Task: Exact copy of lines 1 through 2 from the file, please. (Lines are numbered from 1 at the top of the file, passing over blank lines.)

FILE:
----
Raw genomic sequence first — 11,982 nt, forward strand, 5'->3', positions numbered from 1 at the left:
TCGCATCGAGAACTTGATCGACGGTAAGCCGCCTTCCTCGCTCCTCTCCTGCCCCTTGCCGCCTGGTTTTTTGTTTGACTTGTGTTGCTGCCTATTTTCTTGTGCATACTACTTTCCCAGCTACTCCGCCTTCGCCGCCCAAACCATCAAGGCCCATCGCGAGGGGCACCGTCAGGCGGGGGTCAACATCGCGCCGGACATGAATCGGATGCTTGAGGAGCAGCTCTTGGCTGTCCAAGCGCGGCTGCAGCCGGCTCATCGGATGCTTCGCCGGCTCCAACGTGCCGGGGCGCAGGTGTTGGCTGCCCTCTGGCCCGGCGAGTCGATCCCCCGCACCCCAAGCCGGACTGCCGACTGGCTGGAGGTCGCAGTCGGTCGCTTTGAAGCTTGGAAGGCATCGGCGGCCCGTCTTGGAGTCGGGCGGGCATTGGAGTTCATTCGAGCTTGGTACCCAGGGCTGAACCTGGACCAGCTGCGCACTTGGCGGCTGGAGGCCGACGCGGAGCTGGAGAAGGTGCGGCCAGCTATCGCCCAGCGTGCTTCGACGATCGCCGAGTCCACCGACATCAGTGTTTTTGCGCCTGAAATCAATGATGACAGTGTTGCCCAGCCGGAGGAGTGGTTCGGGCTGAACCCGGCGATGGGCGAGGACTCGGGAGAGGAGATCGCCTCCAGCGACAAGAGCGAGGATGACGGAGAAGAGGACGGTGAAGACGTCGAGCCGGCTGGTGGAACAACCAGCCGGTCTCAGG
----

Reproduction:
Raw genomic sequence first — 11,982 nt, forward strand, 5'->3', positions numbered from 1 at the left:
TCGCATCGAGAACTTGATCGACGGTAAGCCGCCTTCCTCGCTCCTCTCCTGCCCCTTGCCGCCTGGTTTTTTGTTTGACTTGTGTTGCTGCCTATTTTCTTGTGCATACTACTTTCCCAGCTACTCCGCCTTCGCCGCCCAAACCATCAAGGCCCATCGCGAGGGGCACCGTCAGGCGGGGGTCAACATCGCGCCGGACATGAATCGGATGCTTGAGGAGCAGCTCTTGGCTGTCCAAGCGCGGCTGCAGCCGGCTCATCGGATGCTTCGCCGGCTCCAACGTGCCGGGGCGCAGGTGTTGGCTGCCCTCTGGCCCGGCGAGTCGATCCCCCGCACCCCAAGCCGGACTGCCGACTGGCTGGAGGTCGCAGTCGGTCGCTTTGAAGCTTGGAAGGCATCGGCGGCCCGTCTTGGAGTCGGGCGGGCATTGGAGTTCATTCGAGCTTGGTACCCAGGGCTGAACCTGGACCAGCTGCGCACTTGGCGGCTGGAGGCCGACGCGGAGCTGGAGAAGGTGCGGCCAGCTATCGCCCAGCGTGCTTCGACGATCGCCGAGTCCACCGACATCAGTGTTTTTGCGCCTGAAATCAATGATGACAGTGTTGCCCAGCCGGAGGAGTGGTTCGGGCTGAACCCGGCGATGGGCGAGGACTCGGGAGAGGAGATCGCCTCCAGCGACAAGAGCGAGGATGACGGAGAAGAGGACGGTGAAGACGTCGAGCCGGCTGGTGGAACAACCAGCCGGTCTCAGG